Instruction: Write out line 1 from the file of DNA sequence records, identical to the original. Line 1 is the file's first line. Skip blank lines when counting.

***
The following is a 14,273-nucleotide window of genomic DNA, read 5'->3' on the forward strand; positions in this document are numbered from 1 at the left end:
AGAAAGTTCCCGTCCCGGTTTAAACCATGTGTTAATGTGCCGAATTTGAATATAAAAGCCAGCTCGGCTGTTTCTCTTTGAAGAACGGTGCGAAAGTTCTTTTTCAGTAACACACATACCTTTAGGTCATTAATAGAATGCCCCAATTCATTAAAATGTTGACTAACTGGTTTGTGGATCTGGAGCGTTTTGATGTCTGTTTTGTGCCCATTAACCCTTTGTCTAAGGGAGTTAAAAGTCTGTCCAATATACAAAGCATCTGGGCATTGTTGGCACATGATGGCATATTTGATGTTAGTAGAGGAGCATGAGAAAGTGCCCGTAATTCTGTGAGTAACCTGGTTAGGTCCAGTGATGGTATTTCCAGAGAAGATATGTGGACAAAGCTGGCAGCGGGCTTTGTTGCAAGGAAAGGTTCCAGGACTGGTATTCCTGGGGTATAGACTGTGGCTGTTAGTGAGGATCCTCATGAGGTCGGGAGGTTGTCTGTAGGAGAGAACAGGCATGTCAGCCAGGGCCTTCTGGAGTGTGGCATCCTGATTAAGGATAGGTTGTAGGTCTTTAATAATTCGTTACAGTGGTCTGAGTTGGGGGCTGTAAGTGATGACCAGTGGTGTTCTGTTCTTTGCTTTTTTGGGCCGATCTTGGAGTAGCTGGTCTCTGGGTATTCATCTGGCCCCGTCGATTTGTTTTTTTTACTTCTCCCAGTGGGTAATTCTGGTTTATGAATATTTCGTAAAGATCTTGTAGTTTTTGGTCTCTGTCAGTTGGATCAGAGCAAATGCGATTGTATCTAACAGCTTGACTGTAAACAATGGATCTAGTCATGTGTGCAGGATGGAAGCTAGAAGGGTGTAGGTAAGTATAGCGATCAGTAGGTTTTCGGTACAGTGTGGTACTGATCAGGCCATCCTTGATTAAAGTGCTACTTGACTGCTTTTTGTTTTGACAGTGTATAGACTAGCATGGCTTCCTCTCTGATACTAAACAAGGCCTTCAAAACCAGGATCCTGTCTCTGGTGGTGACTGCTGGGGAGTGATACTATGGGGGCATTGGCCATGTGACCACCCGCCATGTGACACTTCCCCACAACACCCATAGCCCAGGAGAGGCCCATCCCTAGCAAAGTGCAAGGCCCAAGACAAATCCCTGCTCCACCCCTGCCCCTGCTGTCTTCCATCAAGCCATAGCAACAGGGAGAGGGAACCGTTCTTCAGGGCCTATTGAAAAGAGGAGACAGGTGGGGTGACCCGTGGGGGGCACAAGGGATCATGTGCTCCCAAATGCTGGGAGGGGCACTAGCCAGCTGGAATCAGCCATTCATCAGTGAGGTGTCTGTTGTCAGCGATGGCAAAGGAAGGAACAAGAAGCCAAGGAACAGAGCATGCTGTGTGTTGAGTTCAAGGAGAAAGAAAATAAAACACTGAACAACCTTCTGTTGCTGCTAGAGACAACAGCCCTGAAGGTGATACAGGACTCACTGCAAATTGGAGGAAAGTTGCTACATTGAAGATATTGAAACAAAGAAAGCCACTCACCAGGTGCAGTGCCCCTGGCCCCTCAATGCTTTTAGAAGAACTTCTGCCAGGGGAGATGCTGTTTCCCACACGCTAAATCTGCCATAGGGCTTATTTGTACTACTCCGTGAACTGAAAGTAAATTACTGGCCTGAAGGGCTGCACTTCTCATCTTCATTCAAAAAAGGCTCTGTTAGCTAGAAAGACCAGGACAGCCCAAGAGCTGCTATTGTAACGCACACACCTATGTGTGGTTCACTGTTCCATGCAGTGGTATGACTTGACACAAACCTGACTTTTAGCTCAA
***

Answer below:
The following is a 14,273-nucleotide window of genomic DNA, read 5'->3' on the forward strand; positions in this document are numbered from 1 at the left end: